By Josef Omorotionmwan
THE Distinguished and Honourables: Some of the ideas here may be repugnant to you but with the deep spirit of altruism, which is your hallmark, it will be less difficult getting you to subdue your individual interests for the greater good of the larger society.
After all, governance is about human needs, the satisfaction of which is the sole justification for government. Man is hardly satisfied, for too long, with the status quo ante, hence he constantly seeks to reorganise the world around him, with a view to getting better satisfaction from the reorganisation. This is in tandem with the practice at the National Assembly where constitutional amendment is a recurring exercise.
When a government gets to the point where it exists only for the sole purpose of paying salaries – living from hand to mouth, as it were – and that devious purpose is not even being efficiently met, that nation must begin to think of restructuring itself. We certainly cannot carry on this way – a situation where our teaming youth population remains unemployed; coupled with the fact that a large segment of the federating units is in default of payment of salaries to the few workers, sometimes in excess of 24 months, is totally unacceptable.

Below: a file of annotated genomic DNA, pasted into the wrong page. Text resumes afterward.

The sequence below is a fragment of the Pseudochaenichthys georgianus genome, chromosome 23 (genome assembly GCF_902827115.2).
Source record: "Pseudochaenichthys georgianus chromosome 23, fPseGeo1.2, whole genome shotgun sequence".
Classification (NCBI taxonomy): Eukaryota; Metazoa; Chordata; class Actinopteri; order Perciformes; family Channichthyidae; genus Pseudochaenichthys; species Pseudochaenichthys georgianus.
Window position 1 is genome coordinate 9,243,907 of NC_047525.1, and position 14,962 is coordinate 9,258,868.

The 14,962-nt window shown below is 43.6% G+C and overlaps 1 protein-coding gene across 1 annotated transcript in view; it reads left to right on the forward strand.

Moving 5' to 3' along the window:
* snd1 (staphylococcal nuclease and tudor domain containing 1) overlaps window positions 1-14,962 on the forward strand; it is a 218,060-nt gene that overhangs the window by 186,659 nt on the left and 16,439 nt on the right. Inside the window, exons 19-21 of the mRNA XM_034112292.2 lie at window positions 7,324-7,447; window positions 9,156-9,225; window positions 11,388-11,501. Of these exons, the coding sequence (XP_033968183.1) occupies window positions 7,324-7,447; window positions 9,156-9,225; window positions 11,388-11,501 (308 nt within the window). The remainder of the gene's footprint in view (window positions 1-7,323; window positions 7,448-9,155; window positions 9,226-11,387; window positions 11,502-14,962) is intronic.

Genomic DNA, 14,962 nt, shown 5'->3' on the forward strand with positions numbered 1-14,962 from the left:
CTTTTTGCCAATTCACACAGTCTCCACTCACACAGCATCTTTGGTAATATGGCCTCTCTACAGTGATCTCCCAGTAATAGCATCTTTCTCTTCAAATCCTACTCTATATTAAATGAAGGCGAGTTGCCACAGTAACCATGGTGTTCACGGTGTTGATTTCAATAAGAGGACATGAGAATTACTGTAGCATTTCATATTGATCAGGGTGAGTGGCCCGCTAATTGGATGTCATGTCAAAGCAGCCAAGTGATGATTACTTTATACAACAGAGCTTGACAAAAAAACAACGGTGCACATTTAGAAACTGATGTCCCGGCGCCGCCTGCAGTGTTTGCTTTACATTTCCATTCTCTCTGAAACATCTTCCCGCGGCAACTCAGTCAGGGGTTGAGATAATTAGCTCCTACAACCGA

Desperate situations call for desperate actions. In concrete terms, Nigeria must return to regionalism – this time, the country has to be restructured into eight regions via the instrumentality of acquisitions, mergers and consolidations, which have worked so well in our banking sector.
At independence in 1960, Nigeria stood on a tripod in the name of Regions – the North, the East and the West. In August 1963, a fourth entity, the Midwest, which was carved out of the then Western Region, came on board. Essentially, the Midwest remained the only region that was democratically and constitutionally created, the rest of the present 36 States, being military contraptions.